Statistical calculations were performed using Statistical Program for the Social Sciences (SPSS Inc., Chicago, IL, USA) software 17.0. Data are expressed as the mean ± standard deviation (mean±SD). The results were analysed statistically using one-way analysis of variance or  Student's t-test. A P-value <0.05 was considered statistically significant.

Results

Transfection levels of kshv-mir-k12-1-5p

To manipulate kshv-mir-k12-1-5p levels in KS cells, kshv-mir-k12-1-5p mimics/mimics NC/inhibitor/inhibitor NC were transfected into KS cells. After 48 h, q-PCR results showed that the kshv-mir-k12-1-5p expression levels were different in normal cell group (the normal SLK/KS cells with KSHV infection), mimics group, mimics NC group, inhibitor group and inhibitor NC group . kshv-mir-k12-1-5p mimics or inhibitor led to increased or decreased kshv-mir-k12-1-5p expression (Figure 1A).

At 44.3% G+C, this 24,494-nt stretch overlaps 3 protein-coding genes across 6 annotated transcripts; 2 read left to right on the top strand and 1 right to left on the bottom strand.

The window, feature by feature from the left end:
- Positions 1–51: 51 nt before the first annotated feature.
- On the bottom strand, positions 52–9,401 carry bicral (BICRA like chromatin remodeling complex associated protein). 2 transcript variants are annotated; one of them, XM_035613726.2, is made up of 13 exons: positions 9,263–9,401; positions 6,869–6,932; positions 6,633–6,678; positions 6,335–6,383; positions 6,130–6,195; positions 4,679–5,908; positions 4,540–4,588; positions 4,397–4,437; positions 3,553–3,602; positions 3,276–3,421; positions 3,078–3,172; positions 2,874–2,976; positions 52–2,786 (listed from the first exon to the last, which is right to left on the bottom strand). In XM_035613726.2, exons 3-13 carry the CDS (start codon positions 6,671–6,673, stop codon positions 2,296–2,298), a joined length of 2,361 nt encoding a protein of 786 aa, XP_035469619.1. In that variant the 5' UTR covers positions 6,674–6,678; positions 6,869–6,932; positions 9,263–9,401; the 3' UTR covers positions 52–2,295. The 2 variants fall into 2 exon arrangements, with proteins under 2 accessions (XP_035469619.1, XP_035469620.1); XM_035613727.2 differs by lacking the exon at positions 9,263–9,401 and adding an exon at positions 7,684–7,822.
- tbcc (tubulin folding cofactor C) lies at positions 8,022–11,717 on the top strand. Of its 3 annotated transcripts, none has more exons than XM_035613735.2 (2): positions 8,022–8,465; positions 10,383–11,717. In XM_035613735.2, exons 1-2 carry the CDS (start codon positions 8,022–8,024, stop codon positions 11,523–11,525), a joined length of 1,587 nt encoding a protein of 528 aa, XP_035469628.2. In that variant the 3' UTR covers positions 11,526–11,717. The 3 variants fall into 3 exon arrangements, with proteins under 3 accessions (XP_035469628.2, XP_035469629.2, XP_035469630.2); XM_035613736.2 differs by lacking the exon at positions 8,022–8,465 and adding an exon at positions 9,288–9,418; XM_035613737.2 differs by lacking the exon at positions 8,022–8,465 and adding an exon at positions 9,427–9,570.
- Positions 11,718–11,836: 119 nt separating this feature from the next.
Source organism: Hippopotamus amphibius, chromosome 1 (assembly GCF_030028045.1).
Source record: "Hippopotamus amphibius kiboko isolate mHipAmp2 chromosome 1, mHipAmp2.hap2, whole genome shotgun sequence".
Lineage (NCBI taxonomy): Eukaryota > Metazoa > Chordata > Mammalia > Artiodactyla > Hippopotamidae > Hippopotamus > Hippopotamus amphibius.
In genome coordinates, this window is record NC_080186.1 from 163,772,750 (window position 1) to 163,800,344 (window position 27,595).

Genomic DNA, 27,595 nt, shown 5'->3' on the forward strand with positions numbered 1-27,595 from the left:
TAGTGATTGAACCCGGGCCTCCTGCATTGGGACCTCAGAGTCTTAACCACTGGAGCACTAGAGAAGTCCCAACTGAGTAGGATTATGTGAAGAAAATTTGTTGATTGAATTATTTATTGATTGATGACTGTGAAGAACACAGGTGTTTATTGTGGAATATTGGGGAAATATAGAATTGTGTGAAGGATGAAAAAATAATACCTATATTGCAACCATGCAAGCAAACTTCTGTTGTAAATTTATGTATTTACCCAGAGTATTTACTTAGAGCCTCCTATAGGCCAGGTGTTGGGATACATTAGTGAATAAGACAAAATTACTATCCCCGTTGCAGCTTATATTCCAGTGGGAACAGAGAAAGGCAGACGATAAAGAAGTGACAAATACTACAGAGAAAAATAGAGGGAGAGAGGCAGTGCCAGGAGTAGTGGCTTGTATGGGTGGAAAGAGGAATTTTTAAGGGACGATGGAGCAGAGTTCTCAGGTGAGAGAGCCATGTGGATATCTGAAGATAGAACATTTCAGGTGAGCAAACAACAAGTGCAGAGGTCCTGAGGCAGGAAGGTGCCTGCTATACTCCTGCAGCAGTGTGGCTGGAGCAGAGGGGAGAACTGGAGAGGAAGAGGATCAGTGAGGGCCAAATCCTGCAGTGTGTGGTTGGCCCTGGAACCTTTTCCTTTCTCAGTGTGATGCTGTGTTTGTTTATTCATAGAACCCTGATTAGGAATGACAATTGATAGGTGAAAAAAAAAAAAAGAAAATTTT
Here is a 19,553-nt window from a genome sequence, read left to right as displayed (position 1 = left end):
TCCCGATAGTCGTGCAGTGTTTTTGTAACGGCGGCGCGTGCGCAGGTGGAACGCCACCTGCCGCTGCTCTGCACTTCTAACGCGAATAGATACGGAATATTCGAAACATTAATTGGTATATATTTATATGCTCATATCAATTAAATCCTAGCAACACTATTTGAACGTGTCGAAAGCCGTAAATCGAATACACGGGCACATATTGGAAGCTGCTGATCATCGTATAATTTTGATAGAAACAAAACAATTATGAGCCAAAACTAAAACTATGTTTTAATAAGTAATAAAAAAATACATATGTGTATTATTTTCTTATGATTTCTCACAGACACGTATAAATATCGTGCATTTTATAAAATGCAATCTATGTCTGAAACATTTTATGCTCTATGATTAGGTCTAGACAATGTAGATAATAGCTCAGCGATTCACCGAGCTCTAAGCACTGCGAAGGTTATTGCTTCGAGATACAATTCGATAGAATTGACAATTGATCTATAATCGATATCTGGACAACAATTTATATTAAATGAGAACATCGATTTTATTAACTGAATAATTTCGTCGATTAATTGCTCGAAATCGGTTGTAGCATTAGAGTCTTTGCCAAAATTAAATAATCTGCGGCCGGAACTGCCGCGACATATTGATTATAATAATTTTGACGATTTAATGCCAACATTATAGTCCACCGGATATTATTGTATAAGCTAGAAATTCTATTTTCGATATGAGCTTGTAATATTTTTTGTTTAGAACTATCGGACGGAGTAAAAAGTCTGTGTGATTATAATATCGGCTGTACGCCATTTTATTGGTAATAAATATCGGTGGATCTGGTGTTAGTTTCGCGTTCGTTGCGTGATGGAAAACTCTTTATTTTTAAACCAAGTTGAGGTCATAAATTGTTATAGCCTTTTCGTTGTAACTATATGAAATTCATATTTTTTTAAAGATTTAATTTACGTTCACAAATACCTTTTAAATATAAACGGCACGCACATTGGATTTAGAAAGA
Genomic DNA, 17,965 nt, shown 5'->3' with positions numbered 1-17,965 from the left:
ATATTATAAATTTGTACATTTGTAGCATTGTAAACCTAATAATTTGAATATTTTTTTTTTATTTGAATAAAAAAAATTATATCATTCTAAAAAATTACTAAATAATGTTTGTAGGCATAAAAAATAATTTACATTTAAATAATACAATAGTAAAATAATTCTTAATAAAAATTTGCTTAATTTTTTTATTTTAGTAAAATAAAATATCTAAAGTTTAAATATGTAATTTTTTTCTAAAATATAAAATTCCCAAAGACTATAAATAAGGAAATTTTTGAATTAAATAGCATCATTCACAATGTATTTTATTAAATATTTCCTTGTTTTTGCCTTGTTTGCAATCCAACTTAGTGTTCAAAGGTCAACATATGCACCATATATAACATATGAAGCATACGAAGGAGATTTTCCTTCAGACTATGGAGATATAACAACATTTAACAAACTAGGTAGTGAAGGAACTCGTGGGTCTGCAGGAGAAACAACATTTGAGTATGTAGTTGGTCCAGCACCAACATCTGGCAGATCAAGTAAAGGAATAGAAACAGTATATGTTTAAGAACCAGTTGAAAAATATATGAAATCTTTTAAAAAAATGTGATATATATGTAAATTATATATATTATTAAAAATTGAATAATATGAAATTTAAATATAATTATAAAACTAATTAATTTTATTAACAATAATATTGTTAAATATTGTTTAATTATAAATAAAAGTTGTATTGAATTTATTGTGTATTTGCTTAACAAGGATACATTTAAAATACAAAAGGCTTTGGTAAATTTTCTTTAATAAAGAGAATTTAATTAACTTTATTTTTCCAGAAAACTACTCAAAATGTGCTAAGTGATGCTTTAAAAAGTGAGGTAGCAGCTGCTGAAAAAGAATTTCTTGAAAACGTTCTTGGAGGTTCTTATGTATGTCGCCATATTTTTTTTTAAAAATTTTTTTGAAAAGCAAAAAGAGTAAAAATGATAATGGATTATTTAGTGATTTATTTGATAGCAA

Figure 1 kshv-mir-k12-1-5p promotes cell proliferation and inhibits cell apoptosis. (A) The mimics group exhibited increased expression of kshv-mir-k12-1-5p, and the inhibition group exhibited decreased expression of kshv-mir-k12-1-5p. (B and C) Cell proliferation assay was performed by using CCK-8. (D and E) The percentage of apoptosis cells after transfection with kshv-mir-k12-1-5p mimics, mimics NC, inhibitor or inhibitor NC. All data are presented as the mean ± SD. **p<0.01, compared with control groups. Abbreviation: NC, negative control.

kshv-mir-k12-1-5p promotes cell proliferation